didn’t disappoint. I instantly fell in love with this poignant character study
of three patients coping with sudden wheelchair confinement. It’s always felt
like a secret film only I’ve seen, so I’m thrilled that this compelling gem is now
available from Sony Pictures Choice Collection.
Jimenez, who co-directed along with Michael Steinberg,
drew on his own experience as a paraplegic to craft this story of a writer who finds
himself in a physical rehab ward following a debilitating accident. It’s not
difficult to believe that the script evolved from real-life events because it
unfolds like a great play, each character so fully conceived and with scenes full
of humor, pain, hostility and resiliency. Stoltz perfectly internalizes the
frustration of writer Joel Garcia who wakes to find himself in a halo brace on
a gurney headed toward is temporary new home in a rehab center. While his ward mates
Bloss (William Forsythe) and Victor (Tony Genaro) bicker about what to watch on
the lone television, Joel turns to observing his new cast of roommates to pass
the hours between visits from his married girlfriend Anna (Helen Hunt). He
can’t help but be drawn to the two loudest, former biker and born agitator
Bloss and his primary target Raymond (Wesley Snipes), a charmingly forward
patient who may be prone to exaggerating his exploits outside the facility. The
three men rely on each other to navigate their new circumstances as they
reassert their masculinity in their compromised bodies.
One of the finest achievements of the film is that is
never sentimentalizes any aspect of the characters’ recoveries. Instead
Jimenez, Steinberg and the excellent cast treat their characters with a great
deal of empathy and celebrate even the ugly and uncomfortable part of human
nature. The Waterdance should stand amongst Stoltz’ signature roles in The Mask
and Some Kind of Wonderful as one of his finest performances. He displays a
similar quiet melancholy here, his clear blue eyes conveying all Joel’s dismay
and resignation. Stoltz is also gifted with a light comic touch and he finds
every note of humor in the script as Joel looks for any kind of distraction. Raymond
provides a rare vulnerable character for Snipes, a man who takes this setback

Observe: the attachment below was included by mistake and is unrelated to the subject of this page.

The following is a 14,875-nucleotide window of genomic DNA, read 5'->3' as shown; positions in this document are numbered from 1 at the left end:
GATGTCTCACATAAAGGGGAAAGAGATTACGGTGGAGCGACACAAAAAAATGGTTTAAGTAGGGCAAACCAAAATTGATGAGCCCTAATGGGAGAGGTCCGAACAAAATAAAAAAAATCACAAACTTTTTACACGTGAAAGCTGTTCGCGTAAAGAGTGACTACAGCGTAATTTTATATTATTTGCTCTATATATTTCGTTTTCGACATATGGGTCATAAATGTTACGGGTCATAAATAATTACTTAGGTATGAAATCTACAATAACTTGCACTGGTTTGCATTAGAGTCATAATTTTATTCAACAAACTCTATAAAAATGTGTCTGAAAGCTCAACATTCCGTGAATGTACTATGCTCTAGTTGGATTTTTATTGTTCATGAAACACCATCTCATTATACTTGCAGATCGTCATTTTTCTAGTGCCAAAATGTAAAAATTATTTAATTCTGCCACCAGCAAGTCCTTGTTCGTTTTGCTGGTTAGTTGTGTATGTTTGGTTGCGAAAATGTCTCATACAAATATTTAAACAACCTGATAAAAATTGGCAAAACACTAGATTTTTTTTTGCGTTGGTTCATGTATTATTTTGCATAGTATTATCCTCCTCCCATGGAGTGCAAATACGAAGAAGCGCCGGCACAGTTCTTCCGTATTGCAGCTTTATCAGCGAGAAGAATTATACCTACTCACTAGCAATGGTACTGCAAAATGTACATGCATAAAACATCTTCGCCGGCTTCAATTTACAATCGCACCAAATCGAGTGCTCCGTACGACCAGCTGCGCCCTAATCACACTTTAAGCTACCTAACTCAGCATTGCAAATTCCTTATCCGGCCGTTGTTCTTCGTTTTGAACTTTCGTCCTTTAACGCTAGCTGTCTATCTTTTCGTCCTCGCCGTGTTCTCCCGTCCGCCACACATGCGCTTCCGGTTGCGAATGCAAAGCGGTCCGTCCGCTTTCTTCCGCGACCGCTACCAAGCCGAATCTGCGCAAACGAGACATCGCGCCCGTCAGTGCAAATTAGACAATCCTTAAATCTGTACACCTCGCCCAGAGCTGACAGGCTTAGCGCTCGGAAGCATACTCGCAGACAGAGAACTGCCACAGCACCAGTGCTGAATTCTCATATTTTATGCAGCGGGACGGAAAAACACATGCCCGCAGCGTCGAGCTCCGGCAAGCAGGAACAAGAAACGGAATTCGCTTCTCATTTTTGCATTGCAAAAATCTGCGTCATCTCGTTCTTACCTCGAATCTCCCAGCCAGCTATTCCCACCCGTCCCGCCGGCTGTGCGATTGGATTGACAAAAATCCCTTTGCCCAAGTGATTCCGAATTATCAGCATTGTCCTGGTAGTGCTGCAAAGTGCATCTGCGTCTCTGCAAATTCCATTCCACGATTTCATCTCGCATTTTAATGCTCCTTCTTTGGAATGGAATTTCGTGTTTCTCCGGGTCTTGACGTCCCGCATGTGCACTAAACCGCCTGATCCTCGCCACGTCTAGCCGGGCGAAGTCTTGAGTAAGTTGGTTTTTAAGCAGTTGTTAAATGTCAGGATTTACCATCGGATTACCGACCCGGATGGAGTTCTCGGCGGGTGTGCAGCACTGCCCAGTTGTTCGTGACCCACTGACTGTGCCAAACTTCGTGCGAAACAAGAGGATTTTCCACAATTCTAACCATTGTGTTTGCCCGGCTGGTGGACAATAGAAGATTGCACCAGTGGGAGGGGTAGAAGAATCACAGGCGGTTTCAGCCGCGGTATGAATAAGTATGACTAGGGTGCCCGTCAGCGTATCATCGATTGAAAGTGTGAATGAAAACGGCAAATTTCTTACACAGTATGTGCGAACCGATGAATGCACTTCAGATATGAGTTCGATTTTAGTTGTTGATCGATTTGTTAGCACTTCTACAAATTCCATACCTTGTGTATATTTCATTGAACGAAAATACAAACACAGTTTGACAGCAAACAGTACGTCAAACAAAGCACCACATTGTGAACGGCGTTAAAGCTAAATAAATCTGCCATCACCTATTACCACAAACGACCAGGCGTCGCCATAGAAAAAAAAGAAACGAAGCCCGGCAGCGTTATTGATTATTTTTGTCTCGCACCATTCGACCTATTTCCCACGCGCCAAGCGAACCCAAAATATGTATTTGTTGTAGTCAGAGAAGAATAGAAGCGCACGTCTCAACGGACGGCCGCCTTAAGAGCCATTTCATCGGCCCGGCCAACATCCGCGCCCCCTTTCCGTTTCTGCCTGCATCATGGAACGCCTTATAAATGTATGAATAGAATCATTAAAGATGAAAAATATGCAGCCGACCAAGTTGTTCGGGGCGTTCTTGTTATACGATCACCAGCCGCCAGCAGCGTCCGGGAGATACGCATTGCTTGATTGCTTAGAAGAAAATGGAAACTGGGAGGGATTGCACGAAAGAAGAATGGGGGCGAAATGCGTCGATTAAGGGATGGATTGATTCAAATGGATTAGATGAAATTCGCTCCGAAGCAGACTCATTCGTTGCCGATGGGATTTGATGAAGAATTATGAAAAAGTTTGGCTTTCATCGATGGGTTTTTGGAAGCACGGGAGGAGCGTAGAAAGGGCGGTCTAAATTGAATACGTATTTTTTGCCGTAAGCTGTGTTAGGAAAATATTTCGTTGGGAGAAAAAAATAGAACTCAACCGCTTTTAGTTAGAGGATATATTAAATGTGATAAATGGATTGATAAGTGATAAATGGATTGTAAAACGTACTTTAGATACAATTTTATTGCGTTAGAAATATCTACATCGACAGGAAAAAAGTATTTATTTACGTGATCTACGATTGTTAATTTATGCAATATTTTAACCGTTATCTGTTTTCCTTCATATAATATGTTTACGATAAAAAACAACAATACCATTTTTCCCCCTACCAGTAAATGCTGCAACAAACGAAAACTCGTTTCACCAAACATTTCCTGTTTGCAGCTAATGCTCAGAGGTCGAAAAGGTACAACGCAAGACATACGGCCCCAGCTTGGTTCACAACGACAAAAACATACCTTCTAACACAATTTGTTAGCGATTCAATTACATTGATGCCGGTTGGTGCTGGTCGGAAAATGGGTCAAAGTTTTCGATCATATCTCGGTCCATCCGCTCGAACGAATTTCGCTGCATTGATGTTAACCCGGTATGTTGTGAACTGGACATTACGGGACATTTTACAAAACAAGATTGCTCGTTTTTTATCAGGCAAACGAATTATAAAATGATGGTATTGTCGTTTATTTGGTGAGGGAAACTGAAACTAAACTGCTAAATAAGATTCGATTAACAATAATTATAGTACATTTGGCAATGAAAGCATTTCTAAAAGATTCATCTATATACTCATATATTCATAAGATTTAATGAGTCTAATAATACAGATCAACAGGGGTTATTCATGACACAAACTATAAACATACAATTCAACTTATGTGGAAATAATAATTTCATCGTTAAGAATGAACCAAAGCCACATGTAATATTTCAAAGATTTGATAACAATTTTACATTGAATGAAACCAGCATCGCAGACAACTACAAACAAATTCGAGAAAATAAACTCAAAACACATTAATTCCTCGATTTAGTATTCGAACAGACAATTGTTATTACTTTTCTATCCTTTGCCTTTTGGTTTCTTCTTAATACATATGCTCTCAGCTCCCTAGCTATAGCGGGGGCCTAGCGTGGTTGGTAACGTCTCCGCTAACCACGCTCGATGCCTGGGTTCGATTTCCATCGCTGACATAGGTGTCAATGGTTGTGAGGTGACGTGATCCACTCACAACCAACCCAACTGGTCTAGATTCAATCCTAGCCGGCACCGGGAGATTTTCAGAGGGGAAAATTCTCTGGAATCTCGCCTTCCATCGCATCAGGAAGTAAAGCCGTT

as an opportunity to become the man he intended to be. Usually the most easy
going and affable guy on the ward, the scene where his family visits is a
heartbreaker. Mostly known for playing ruthless heavies, William Forsythe’s
work here is phenomenal. He takes another tough guy and adds so many unexpected
layers that Bloss feels like someone you just met; a real person. The film also
provides Helen Hunt with the first in a number of great turns as a woman who
struggles to give solace to her leading man. Here she’s smart and sensual, and
showcases that innate maturity that has marked all of her work as an adult. William
Allen Young and the always wonderful Elizabeth Pena are also terrific as
caregivers, treating the patients with directness and dignity.
I’m fairly certain I’ve only seen The Waterdance in pan
and scan so it nice to have it here in its original widescreen format. While
there’s nothing markedly original about the cinematography, the directors,
along with D.P. Mark Plummer create an intimacy between the characters that
allows the audience to fully engage in the patients’ struggles. In the
tradition of classic Hollywood movies, every aspect of the film from the score
to the editing works to service the story creating an illuminative experience
for the viewer. This DVD’s only extra is a theatrical trailer, but the film
itself is the real treasure here and I hope more people are able to discover
of my films have a sexual theme. I'm a sex maniac, so why not?" So says
director Piero Vivarelli, interviewed in the new Mondo Macabro DVD of his 1970
feature,The Snake God (Il Dio Serpente). You don't have to take his word for it.
Just a glance at the movie tells you he was a kinky son of a gun.
Paola (the beautiful Nadia Cassini) is a young
bride brought to the Caribbean by her wealthy, older husband. She enjoys the
luxury, but she's a little bored. Hubby, you see, keeps taking off for
business meetings, leaving Paola with nothing to do but laze around on the
beach and perspire. She befriends a young black woman named Stella (Beryl
Cunningham, Vivarelli's real life wife), a sexy school teacher who seems to